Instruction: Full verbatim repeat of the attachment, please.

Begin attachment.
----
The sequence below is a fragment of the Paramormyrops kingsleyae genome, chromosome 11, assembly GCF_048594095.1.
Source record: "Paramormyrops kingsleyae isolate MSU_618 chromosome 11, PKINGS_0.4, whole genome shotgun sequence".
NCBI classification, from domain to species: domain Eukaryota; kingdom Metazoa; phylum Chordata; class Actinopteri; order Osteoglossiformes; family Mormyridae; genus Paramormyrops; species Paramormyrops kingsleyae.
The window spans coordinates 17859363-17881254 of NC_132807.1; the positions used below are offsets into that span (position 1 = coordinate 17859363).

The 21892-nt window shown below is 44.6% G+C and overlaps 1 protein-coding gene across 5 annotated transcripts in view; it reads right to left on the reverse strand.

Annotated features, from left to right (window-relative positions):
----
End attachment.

The sequence below is a fragment of the Paramormyrops kingsleyae genome, chromosome 11, assembly GCF_048594095.1.
Source record: "Paramormyrops kingsleyae isolate MSU_618 chromosome 11, PKINGS_0.4, whole genome shotgun sequence".
NCBI classification, from domain to species: domain Eukaryota; kingdom Metazoa; phylum Chordata; class Actinopteri; order Osteoglossiformes; family Mormyridae; genus Paramormyrops; species Paramormyrops kingsleyae.
The window spans coordinates 17859363-17881254 of NC_132807.1; the positions used below are offsets into that span (position 1 = coordinate 17859363).

The 21892-nt window shown below is 44.6% G+C and overlaps 1 protein-coding gene across 5 annotated transcripts in view; it reads right to left on the reverse strand.

Annotated features, from left to right (window-relative positions):